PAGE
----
Learn more about the FSA office closure plan by clicking on this Report. In addition learn how the Rural Development office has been affected by clicking HERE.
Farm Program Payments
Farm program payments for crops planted in 2013 would continue after the farm bill expires September 30. However, payments would not be able to be delivered under a government shutdown.
Food safety inspectors are considered essential and would stay on at the Food Safety Inspection Service (FSIS). The Grain Inspection, Packers and Stockyards Administration (GIPSA) would also continue inspections to the extent they’re paid by user fees.
Rural Development Programs
Rural development programs would be put on hold, and no additional loans/grants, including RD rural housing loans or guarantees, will be issued. Projects already financed that are under construction would also be delayed. These programs include the Rural Energy for America Program (REAP), Rural Community Development Initiative Grants, Rural Business Enterprise Grant (RBEG), Rural Economic Development Loans and Grants (REDLG), among several others.
Because National Resources Conservation Service (NRCS) staff is not considered essential, enrollment in conservation programs such as the Conservation Reserve Program (CRP), Wetlands Reserve Program (WRP), Grassland Reserve Program (GRP), and Healthy Forests Reserve Program (HFRP) would stop. In addition, there would be no future financial assistance or technical assistance available through NRCS staff. However, USDA would continue to honor existing contracts.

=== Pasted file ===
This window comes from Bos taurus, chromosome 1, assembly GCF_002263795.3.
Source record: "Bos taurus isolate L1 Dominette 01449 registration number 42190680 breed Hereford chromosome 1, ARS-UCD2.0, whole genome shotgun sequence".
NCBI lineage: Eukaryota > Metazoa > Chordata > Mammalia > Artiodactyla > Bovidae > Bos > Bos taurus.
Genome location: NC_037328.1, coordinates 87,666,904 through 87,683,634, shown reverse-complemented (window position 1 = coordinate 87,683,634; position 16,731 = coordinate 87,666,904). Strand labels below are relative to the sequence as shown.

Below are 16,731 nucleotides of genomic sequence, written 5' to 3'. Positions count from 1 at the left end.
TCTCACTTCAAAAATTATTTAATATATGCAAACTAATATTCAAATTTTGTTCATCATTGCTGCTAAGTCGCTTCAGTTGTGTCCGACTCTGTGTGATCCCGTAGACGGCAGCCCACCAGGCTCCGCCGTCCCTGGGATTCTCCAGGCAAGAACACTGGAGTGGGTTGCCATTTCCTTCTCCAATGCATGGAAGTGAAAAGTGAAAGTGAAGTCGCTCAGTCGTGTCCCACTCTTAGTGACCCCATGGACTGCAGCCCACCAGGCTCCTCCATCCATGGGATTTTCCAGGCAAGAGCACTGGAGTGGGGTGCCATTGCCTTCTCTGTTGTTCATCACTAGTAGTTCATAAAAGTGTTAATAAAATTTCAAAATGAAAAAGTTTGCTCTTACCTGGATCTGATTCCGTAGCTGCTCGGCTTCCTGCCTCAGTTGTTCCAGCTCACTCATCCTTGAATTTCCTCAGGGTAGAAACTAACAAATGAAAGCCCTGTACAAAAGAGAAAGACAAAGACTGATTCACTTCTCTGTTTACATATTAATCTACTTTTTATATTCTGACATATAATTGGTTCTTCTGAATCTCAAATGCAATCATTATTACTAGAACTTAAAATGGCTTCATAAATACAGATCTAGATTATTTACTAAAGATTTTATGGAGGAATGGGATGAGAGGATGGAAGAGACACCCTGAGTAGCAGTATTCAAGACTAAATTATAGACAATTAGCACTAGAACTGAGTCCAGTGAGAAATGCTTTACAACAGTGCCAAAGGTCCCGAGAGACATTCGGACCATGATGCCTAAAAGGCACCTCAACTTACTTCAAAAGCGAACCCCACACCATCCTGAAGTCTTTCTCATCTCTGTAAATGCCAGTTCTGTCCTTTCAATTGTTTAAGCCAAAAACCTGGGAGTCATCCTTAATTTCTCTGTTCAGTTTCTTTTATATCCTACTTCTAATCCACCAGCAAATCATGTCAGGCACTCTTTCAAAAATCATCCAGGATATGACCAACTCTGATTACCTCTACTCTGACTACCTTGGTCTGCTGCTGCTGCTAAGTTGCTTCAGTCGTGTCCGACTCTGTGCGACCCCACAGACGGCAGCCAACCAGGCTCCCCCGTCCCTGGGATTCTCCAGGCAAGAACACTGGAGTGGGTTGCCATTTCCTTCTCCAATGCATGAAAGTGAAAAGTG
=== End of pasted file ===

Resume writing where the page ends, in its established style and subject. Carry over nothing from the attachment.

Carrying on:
Foreign Agricultural Service
Funding for Foreign Agricultural Service’s Foreign Market Development Program and Market Access Program could be delayed. Funding for international offices and staff will stop.
Funding for the Supplemental Nutrition Assistance Program (SNAP) and the federal school lunch program would continue. However, funding would stop for the Supplemental Nutrition Program for Woman, Infants and Children (WIC)—which provides grants to states for food aid, health care referrals and nutrition education for low-income woman and children. Learn more about the details of the USDA Nutrition Services branch shut down by clicking on this detailed guide to the branch’s shut down. FNS Guide
As already noted, Forest Service employees deemed essential, such as firefighters, would stay on. However, national parks across the nation would be closed. This includes the Smithsonian museums, National Zoo and civil war battlefields and the national monuments in Washington, D.C.
The bottom line is that bi-partisan politics are threatening the livelihood of our rural communities and the health of our most vulnerable populations including Women, Infants and Children. And the big hold up is over the Affordable Care Act that will finally provide farmers with access to affordable care, which has been an issue that we have been lifting up since the beginning of CFA in the early 80s.
Finally, our farmers, who work in one of the most dangerous occupations will be covered and will have the ability to insure the well-being of their families and a future for agriculture in Kentucky. This is a future where farm families don’t have to work part-time or seek employment off the farm. This is a future that supports the people who support us and values rural and urban communities. And, surprisingly this future will save our state billions of dollars in preventative health care costs (many who are suffering in our poorest rural communities). And, that future is the PRESENT, so there is no reason to play politics with our health, economies and our heritage.